In vitro studies

Binding specificity and cellular processing of radiolabeled conjugates were investigated using BxPC-3 and DU145 cells as described previously20. All experiments were performed in triplicates. Cells were seeded in 35 mm cell dishes one day prior to the experiment in a density of 106 cells/dish (BxPC-3) or 0.7 × 106 cells/dish (DU145).

For investigation of binding specificity, HER3 receptors were pre-saturated by addition of 50 nM unlabeled Z08698 to half of the dishes. After incubation for 15 min at room temperature, 0.1 nM of 111In-Z08698-X was added to all dishes and cells were incubated for 1 hour at 37 °C. Afterwards, detached cells were collected and radioactivity content was measured.

For cellular processing, cells were incubated continuously with 0.1 nM of 111In-Z08698-X at 37 °C. At pre-determined time points, a set of 3 dishes was analyzed. To collect the membrane bound radioactivity, cells were incubated with glycine buffer (0.2 M, pH 2.5, 4 M urea) on ice. In order to collect the internalized radioactivity, cells were further incubated at 37 °C with NaOH (1 M) for 30 min at 37 °C. Samples were measured in the automated gamma counter.

In vivo biodistribution

Biodistribution of 111In-Z08698-X was investigated in female Balb/c nu/nu mice bearing BxPC-3 xenografts. To establish tumors, 5 × 106 cells per mouse were implanted 17 days prior to the study. At the day of experiment, the average mouse weight was 18 ± 1 g and average tumor weight was 0.09 ± 0.05 g.

Mice were intravenously injected with 2 µg of 111In-Z08698-X (30 kBq) in 100 µl of 1% BSA/PBS. Non-labeled protein was used to adjust the amount of injected protein. Groups of 4 mice per data point were sacrificed 4 h and 24 h pi (pre-injected intra-peritoneal with Ketalar-Rompun solution, 10 mg/mL Ketalar and 1 mg/mL Rompun; 20 μL solution/gram of body weight). Blood samples were collected by heart puncture. Samples of lung, salivary glands, liver, stomach, small intestine, spleen, kidneys, muscle, bone and tumor were collected, weighed and measured for radioactivity content in the automated gamma counter. Radioactivity uptake was calculated as percent injected dose per gram (%ID/g). Results for carcass and gastrointestinal tract are expressed as %ID.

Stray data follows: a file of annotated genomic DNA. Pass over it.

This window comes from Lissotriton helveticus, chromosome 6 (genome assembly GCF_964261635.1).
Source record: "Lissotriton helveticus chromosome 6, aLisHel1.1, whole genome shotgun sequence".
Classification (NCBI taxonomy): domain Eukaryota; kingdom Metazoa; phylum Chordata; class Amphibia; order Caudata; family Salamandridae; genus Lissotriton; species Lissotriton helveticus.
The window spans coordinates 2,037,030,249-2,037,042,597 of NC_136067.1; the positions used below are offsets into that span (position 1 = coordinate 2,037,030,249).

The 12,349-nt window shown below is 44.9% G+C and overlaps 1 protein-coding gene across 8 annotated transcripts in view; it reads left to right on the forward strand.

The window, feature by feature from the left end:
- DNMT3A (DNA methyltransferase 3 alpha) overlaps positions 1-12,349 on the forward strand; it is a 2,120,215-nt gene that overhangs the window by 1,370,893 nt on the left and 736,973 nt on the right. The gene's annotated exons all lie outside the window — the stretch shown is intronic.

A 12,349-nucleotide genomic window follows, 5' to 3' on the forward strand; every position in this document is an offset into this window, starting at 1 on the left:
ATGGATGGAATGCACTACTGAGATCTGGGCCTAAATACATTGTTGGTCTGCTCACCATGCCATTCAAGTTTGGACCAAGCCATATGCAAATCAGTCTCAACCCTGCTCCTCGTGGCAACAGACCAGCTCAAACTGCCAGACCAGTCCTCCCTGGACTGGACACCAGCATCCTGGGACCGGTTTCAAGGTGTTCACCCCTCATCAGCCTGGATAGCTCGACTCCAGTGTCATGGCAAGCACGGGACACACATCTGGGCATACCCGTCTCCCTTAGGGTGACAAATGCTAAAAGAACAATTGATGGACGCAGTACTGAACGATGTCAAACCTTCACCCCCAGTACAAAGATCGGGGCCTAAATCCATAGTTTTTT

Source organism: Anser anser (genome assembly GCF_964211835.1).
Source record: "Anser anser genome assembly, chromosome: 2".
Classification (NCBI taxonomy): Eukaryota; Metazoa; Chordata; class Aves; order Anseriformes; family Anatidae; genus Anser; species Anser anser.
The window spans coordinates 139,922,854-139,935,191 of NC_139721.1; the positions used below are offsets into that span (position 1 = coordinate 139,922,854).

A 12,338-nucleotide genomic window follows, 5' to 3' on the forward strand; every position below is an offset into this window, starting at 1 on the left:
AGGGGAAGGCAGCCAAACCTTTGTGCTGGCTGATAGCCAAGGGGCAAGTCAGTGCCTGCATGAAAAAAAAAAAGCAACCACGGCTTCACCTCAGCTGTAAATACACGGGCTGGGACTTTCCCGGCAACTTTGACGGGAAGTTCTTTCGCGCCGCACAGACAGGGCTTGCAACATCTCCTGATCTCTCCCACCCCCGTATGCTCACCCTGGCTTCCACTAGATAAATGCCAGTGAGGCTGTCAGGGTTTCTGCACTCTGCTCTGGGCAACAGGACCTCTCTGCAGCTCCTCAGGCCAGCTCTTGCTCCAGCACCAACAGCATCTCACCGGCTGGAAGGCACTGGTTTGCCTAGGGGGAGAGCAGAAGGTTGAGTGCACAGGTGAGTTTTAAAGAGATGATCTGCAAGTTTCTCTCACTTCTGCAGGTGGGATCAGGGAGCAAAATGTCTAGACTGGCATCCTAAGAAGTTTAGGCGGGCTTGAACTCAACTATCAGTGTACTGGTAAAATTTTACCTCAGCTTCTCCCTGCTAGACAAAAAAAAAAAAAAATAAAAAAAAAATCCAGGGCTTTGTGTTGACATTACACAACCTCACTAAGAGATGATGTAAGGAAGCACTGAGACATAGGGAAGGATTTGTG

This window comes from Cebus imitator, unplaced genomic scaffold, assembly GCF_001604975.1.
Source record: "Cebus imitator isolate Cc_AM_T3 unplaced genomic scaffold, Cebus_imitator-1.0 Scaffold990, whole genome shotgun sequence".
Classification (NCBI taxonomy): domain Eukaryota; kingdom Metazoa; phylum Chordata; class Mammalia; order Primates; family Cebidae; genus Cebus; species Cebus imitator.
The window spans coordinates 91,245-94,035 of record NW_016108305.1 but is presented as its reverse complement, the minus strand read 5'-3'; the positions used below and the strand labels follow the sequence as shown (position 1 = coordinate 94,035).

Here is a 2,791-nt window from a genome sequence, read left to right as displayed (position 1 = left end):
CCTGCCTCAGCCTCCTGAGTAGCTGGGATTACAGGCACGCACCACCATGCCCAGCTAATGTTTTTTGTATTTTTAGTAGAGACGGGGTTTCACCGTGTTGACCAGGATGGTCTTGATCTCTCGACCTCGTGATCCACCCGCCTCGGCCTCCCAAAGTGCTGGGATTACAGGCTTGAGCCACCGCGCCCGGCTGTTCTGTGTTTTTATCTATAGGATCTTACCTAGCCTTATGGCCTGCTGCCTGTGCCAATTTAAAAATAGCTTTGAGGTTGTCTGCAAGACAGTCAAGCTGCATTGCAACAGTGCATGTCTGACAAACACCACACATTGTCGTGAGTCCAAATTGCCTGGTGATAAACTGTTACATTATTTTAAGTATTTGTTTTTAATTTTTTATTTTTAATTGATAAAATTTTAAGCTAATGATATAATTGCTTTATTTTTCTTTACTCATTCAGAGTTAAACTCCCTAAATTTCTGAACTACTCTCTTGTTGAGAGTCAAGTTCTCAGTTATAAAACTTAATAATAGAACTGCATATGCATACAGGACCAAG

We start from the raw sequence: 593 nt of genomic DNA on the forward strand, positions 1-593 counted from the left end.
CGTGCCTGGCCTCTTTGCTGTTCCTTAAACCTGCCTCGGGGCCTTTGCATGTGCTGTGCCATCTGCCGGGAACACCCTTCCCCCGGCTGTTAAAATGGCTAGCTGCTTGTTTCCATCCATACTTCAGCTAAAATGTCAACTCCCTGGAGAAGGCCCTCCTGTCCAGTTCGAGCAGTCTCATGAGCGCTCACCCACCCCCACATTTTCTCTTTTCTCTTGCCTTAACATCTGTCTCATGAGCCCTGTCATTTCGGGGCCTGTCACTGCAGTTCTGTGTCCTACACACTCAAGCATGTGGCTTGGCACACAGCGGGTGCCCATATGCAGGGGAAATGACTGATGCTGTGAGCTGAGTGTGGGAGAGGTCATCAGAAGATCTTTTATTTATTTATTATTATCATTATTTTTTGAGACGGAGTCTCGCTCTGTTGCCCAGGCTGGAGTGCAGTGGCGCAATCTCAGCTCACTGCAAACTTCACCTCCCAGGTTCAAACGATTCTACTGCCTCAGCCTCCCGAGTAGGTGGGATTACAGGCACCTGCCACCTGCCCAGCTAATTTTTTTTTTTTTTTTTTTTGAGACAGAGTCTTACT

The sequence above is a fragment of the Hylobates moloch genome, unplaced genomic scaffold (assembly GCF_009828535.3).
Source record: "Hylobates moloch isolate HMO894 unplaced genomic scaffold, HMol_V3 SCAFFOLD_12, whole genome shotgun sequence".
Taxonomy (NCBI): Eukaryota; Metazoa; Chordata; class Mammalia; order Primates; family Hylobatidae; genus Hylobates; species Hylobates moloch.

Whole body SPECT/CT scans of the mice injected with 111In-Z08698-X (2 µg, ~1.5 MBq) were performed at 4 and 24 h pi using nanoScan SPECT/CT (Mediso Medical Imaging Systems Ltd., Hungary). For the 4 h pi scan, the mice were placed under general anesthesia by administration of a mixture of Sevoflurane (3.5%), oxygen and medical air. CT was acquired at the following parameters: 50 keV energy peak, 670 μA, 480 projections, 5.26 min acquisition time. SPECT was carried out using 111In energy peaks of 245.4 keV and 171.3 keV, window width of 20%, matrix of 256 × 256, acquired for 1 h. CT raw files were reconstructed using Nucline 2.03 Software (Mediso Medical Imaging Systems, Hungary). SPECT raw data were reconstructed using Tera-Tomo™ 3D SPECT reconstruction technology. Images are presented as maximum intensity projection (MIP) in RGB (red, green and blue) color scale.

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The molecular imaging work in this publication was supported by the Wallenberg infrastructure for PET-MRI (WIPPET) at SciLifeLab Pilot Facility for Preclinical PET-MRI, a Swedish nationally available imaging platform at Uppsala University, Sweden, financed by Knut and Alice Wallenberg Foundation (SPECT/CT). This study was supported by the Swedish Cancer Society [grants CAN2014/474 and CAN2017/425 (AO), CAN2015/350 (VT) and CAN2016/463 (SS)], the Swedish Research Council [grants 2015-02509 (AO), 2015-02353 (VT) and 2012-05236 (SS)], the Swedish Agency for Innovation VINNOVA [grant 2016/04060 (AO)] and the Wallenberg Center for Protein Technology (SS and JL) which are acknowledged for financial support.

Author information

C.D.L., T.Z.B., K.G.A. – protein production, modification, initial characterization, S.S.R. – radiolabeling, in vitro and in vivo characterization of labeled proteins, preparation of first draft, B.M. – in vivo characterization of proteins, imaging experiments, V.T., A.O. – molecular design, in vivo characterization of proteins, S.S., J.L. – molecular design, protein production, initial characterization of proteins. All authors contributed to planning, manuscript preparation, data acquisition, critical discussion of results, and approval of the final version of the paper.

Competing Interests

S.S., V.T. and A.O. own stock in Affibody A.B. S.S.R., C.D.L., M.R., T.Z.B., A.K.G., J.L. declare no potential conflict of interest.

Correspondence to Anna Orlova.